The Warmth of ‘Frozen’ (2013) (Review)

Frozen is one of those Disney movies that from the outside looks like just another archetypical Disney adventure cash cow with enough playful humor to sate the kids, but little more for anyone else. And I wouldn’t blame anyone who wrote it off given the boring trailers and terrible marketing. Until now.

Boy was I wrong about this one. You’re getting this review a little late because I missed my shot at an early screening and now I hate myself for it. Frozen is wonderful. It is, without exaggeration, the best family film of 2013, an easy number in my best of the year list, and one of the best Disney movies ever made.

If you haven’t seen it yet, the above probably has you a little skeptical. It’s one thing to stand out as a breath of fresh air, but what in God’s name does this movie do to earn THAT kind of praise?

Unfortunately, I can’t answer that in full if I want to keep this review spoiler-free. Frozen is laden with one interesting twist after another that altogether tear the entire Disney Princess story formula asunder. It’s a perfectly conventional story with all the cutesy charm of a typical old school Disney classic… and then it isn’t.

Our story (loosely adapted from The Snow Queen) takes place in the kingdom of Arendelle and stars the two daughters of the King and Queen. They are Elsa [left] (Idina Menzel) and Anna [right] (Kristen Bell). Only Elsa, the elder one, is blessed/cursed with the magical power to create and manipulate the cold. As little children, the two are very close until Elsa nearly kills Anna by accident with her powers. Anna is healed by trolls in the forest who, by necessity, erase Anna’s memory of the fact that Elsa has said powers. She does not, however, forget the fun. Their parents lock down the castle and keep the now utterly terrified Elsa and her powers concealed from Anna and the rest of Arendelle.

This kind of Finding Nemo event drives a wedge into the two leads right into the beginning, which is compounded by the King and Queen being (almost literally) removed from the movie. Elsa remains a recluse of an older sister and Anna is confused for her entire lonely upbringing, wondering why she’s always facing her sister’s cold shoulder & yearning for a return to the days that they would play together again.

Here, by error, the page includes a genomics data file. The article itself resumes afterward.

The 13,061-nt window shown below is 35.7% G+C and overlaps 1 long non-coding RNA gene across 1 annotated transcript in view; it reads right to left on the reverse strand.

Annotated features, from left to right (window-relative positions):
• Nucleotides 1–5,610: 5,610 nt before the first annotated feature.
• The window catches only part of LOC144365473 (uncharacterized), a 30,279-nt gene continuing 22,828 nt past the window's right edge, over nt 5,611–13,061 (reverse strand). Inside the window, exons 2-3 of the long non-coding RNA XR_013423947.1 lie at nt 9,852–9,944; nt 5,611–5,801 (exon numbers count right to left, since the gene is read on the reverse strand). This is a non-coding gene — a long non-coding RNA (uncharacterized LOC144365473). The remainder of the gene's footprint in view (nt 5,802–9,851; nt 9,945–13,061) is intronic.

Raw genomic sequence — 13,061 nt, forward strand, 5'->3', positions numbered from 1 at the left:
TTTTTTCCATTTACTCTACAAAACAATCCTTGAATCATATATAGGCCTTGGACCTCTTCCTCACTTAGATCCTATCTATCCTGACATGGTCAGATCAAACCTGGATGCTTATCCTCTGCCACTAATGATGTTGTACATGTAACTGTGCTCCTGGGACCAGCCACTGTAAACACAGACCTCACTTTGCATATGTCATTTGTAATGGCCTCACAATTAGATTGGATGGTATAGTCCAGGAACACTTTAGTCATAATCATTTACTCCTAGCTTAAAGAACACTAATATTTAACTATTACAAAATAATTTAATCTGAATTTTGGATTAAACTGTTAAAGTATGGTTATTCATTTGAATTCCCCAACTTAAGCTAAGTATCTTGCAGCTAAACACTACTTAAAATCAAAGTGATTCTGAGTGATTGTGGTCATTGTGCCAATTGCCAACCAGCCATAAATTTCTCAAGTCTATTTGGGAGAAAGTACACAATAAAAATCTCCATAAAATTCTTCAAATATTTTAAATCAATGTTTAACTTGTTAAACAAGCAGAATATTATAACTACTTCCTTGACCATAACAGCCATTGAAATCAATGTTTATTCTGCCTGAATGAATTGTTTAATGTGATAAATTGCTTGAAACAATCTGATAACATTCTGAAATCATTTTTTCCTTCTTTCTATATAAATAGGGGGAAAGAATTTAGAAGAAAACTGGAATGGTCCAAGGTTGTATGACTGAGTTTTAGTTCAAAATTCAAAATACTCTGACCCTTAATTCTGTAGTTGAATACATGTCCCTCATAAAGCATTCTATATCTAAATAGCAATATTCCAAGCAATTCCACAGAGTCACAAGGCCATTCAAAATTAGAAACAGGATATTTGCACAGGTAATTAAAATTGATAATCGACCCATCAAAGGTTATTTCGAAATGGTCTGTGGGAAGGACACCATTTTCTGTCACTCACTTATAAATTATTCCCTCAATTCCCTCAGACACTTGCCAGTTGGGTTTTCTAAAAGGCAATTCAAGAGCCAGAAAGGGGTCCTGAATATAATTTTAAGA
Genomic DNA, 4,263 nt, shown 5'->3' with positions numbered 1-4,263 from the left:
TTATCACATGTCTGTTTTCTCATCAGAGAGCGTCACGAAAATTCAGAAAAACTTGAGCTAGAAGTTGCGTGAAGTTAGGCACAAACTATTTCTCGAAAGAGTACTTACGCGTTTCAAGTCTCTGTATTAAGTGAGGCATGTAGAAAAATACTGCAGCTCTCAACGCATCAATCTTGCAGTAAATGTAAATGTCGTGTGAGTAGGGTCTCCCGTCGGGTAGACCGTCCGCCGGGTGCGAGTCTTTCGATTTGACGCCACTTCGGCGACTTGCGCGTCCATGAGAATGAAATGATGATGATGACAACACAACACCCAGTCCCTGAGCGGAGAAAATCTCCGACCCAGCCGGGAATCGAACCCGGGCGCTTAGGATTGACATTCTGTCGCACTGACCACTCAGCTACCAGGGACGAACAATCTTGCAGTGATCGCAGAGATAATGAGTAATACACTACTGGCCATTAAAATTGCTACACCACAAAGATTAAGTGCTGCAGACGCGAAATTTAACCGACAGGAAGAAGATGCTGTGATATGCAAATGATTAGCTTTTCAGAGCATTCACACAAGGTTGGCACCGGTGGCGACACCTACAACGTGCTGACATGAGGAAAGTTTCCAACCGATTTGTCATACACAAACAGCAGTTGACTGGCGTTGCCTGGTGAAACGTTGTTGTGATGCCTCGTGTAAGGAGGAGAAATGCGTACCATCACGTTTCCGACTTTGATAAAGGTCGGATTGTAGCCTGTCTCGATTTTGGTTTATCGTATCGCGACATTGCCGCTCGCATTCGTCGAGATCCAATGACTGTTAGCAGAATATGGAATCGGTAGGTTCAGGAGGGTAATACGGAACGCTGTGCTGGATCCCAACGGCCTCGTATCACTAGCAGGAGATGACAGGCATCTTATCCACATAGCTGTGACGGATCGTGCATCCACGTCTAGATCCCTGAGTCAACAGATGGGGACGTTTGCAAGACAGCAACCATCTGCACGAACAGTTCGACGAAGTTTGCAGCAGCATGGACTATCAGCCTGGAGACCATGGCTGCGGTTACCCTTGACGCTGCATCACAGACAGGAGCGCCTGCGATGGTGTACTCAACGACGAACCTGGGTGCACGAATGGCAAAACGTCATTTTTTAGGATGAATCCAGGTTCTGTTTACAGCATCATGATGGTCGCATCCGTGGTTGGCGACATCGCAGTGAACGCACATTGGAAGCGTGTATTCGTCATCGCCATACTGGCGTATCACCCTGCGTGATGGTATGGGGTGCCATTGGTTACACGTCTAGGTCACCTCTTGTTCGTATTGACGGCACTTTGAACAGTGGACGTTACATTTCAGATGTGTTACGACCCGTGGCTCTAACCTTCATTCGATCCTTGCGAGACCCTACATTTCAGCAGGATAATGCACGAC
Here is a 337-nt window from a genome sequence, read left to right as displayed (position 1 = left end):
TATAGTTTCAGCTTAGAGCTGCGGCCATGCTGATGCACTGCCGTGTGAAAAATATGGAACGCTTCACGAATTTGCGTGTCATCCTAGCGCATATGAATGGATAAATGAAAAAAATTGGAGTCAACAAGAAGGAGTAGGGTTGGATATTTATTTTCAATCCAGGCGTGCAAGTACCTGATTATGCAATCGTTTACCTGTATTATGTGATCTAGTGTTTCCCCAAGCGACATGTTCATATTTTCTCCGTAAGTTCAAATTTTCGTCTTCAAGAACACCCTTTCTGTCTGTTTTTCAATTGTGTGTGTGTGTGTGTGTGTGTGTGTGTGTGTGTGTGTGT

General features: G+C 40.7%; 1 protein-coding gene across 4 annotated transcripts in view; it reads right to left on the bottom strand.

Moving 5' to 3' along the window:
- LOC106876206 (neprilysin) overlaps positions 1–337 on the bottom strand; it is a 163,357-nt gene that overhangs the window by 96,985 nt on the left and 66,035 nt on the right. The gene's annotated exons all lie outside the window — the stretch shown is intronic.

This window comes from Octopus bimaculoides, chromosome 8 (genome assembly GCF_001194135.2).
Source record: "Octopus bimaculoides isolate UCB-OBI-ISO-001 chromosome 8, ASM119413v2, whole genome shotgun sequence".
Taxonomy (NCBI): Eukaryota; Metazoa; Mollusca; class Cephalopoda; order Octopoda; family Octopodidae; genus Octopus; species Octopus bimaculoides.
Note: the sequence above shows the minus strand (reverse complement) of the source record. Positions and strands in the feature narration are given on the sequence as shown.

Then comes Coronation Day. A now of age Elsa is to be crowned Queen of Arendelle. That same day, Anna meets Prince-Charming-in-the-flesh Hans (Santino Fortana) and it’s Love at First Song. When Elsa refuses to marry them, things get heated, Elsa’s uncontrollable powers go haywire, and she flees the kingdom, unwittingly casting an immediate and permanent winter on the entire Kingdom. Anna goes after her to set things right, and acquires the help of an ice gatherer/love cynic named Christoph (Jonathan Groff) and his reindeer, Sven.

It sounds like I’ve just spoiled half the movie, but we’re barely getting our feet off the ground. The simplicity of the narrative despite bombarding the audience with so much so fast is never lost.  The film is packed with metaphors about pubescence, maturity, and the idea of knowing thyself, including a musical number for Elsa that is almost sure to win Best Original Song. The movie uses trolls, wolves, and one ginormous shopkeeper to have a little fun with itself, but none of it comes at the expense of the story. And once we meet Olaf the living Snowman, it gets even funnier.

The information overload in the beginning might have been a criticism leveled against the movie if it wasn’t for the fact that there are a couple of stunning twists ahead that turn the movie and the entire Disney Princess fantasy formula upside down.

I’m not going to even hint at what or when they are, but the difference lies entirely in execution. Frozen is never hiding anything from you. It doesn’t leave any critical bits of information out, and it follows the logic of its own story with bald faced sincerity.  It even uses Christoph to make fun of its own childish notions of love and romance while it proceeds.

That’s because Frozen isn’t that kind of love story. Nor is it even using the love stories it has as tools for audience indulgence. It’s about the estrangement and reconciliation of two lovelorn sisters, with a much different idea of what true love is and what it actually means.

The magic of its success is measured in how real the characters become to us and where their actions take their story. Whether you’re watching a scene where the actually quite lovable Hans is trying to keep the castle and the rest of Arendelle warm and sheltered, a monologue from Christoph about why love is for suckers, or a song by trolls that will remind you of that time your parents played matchmaker, everything is there to make you feel like you actually have a sense of where you are, who everyone is, and what’s going on. The movie makes itself real to you…so that it can turn around and teach you one of the realest and most hard-hitting lessons any Disney movie has ever taught. Don’t confuse it with preaching. It’s more of a revelatory awakening.